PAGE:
Frankly, do we really need things like "-formal" and "-informal"? They can't be recognized by browser as no browser think that both are country codes.

And they have absolutely no reason to recognize them as "country codes" (actually they are "region subtags" and not restricted to just "country codes", en they include also territories/dependency codes from ISO3166-1, and continental area codes from UN M.49, but exclude some codes from ISO 3166-1; note that ISO 3166-2 codes are not used at all as region subtags in BCP 47, and that the use of "region codes" is a legacy, deprecated in favor of ISO 639-3 codes for more specific languages already encoded as members of a registered macrolanguage, itself being registered in the IANA database).

Lots of legacy codes have been kept valid in BCP 47 but the extension mechanism has been simplified and formalized so that fallback resolvers will work as intended (fallback mechanisms are not part of ISO 639, only specified in BCP 47 which maintains the compatibility that the unstable ISO 639 never preserves, meaning that ISO 639 is always unreliable and should never be used as a "normative reference" for our use but only "informative" to exhibit how BCP 47 takes some of its sources; but the IANA database is still the only approved normative source of these codes, everything else is private annd should use private extension subtags).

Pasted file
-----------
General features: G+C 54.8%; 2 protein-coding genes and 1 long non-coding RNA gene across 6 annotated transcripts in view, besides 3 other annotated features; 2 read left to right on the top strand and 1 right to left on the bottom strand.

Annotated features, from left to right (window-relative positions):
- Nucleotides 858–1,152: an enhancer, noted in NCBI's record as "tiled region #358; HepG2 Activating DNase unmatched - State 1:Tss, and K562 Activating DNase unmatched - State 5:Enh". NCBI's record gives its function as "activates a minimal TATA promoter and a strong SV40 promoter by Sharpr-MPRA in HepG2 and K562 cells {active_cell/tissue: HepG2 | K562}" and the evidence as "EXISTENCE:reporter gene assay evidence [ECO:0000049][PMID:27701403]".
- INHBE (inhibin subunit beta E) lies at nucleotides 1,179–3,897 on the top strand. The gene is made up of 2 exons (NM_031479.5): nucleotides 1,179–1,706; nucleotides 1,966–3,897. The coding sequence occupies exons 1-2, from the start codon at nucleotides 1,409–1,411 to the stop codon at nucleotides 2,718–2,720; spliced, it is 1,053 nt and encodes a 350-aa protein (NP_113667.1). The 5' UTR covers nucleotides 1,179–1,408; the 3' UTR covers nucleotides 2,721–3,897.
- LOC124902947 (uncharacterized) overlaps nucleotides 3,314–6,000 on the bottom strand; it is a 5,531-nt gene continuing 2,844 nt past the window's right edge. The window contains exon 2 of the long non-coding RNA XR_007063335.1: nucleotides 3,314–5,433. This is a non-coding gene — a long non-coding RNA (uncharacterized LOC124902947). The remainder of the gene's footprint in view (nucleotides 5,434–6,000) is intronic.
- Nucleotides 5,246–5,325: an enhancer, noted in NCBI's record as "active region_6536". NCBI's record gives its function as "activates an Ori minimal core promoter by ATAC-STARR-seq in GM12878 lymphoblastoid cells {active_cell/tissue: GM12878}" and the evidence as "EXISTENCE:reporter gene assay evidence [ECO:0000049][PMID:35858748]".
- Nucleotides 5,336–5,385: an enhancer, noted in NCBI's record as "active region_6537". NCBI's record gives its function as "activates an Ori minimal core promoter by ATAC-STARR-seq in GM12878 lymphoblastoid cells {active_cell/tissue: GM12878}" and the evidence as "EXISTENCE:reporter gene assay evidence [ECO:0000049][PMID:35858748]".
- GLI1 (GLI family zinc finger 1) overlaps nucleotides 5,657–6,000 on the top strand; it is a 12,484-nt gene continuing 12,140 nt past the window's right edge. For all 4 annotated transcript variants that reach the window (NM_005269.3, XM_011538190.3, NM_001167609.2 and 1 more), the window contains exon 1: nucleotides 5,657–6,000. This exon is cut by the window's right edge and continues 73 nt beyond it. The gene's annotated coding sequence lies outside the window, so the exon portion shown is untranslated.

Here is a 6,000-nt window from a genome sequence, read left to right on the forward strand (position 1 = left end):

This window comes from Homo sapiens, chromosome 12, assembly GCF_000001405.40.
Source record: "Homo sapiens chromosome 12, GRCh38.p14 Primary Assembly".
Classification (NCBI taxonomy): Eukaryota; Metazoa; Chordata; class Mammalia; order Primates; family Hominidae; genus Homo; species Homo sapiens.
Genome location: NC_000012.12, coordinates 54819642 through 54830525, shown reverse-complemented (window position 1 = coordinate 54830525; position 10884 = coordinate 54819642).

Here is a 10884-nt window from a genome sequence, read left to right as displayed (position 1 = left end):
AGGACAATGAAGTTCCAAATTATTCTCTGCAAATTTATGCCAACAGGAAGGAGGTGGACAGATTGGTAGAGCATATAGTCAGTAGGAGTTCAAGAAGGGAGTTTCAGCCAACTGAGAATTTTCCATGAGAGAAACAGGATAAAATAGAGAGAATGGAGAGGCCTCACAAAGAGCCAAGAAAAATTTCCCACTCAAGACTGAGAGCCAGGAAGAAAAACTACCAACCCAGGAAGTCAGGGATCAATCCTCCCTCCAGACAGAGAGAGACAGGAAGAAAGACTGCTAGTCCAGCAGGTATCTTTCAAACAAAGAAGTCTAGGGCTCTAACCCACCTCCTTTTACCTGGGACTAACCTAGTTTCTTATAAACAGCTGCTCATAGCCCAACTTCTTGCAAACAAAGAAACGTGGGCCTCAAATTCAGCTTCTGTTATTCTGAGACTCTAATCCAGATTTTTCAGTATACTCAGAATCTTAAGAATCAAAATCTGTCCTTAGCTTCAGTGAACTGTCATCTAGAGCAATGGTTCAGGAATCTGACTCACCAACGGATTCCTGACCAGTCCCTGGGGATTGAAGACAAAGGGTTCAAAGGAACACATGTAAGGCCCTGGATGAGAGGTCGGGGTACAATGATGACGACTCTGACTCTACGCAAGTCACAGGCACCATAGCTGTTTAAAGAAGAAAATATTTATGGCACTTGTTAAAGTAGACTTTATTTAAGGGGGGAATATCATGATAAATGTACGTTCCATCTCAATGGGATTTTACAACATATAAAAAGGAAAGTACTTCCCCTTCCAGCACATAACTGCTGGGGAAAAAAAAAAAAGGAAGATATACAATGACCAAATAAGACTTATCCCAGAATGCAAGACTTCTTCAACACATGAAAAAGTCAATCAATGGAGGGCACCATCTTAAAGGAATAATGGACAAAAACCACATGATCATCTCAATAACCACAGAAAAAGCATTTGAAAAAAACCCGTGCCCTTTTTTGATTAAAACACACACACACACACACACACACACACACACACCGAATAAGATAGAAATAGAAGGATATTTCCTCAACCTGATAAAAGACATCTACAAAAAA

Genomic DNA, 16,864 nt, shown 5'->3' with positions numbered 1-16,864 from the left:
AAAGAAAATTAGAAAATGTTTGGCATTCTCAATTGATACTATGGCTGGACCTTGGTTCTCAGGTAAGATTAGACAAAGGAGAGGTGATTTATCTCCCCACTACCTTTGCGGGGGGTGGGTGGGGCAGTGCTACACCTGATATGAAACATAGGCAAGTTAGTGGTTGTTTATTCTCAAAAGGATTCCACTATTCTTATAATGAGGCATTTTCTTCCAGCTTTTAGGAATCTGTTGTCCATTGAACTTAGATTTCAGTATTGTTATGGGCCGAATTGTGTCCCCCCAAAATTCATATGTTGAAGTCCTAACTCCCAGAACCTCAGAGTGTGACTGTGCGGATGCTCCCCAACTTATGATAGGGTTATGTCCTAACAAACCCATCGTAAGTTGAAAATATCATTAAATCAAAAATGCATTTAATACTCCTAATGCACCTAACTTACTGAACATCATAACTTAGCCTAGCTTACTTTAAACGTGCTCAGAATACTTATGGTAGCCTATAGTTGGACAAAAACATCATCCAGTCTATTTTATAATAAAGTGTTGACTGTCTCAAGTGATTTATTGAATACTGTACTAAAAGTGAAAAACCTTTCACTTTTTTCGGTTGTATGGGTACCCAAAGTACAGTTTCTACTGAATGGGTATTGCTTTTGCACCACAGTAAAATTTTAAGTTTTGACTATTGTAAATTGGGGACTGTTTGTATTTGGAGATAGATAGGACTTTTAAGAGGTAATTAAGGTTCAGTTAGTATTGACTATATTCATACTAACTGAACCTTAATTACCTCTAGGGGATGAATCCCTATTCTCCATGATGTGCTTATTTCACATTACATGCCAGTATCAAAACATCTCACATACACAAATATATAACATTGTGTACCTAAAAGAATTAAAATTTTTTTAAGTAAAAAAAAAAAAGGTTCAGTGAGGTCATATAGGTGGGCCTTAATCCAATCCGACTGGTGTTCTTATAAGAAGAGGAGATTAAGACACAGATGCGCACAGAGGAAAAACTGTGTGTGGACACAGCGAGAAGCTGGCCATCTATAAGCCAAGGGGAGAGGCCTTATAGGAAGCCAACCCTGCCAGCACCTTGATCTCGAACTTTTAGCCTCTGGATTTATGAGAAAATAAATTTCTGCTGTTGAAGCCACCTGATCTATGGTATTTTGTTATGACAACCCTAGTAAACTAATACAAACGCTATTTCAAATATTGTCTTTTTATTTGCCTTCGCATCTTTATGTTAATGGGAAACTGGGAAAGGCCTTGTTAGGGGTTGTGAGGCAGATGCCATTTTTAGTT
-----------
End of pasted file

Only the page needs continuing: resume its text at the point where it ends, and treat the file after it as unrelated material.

The syntax recognized by BCP 47 parsers with "formal" and "informal", is the one for "registered language variants subtags", they would be valid and accepted by browsers if they were registered in the IANA database.

(This discussion of language codes is not really related to the topic of this task. There are better places to have it. Thank for understanding.)

I have a suggestion related to Incubator: stop limiting the language codes to 3 characters. That way, IETF language code support would be vastly improved.

In general, we are not encouraging that going forward. And you know that, as far as it goes.

Dzahn removed a subscriber: Dzahn.Aug 7 2018, 11:52 PM

The initial discussion in the Incubator wiki mostly supports this idea:
https://incubator.wikimedia.org/w/index.php?title=Incubator:Community_Portal&oldid=4370387#A_proposal_for_a_big_reform_of_the_Incubator

Remaining details to discuss:

  • How vandalism monitoring will work. There is some support for @Urbanecm's initial proposal (a few comments above), but it may need some more details before actually going forward.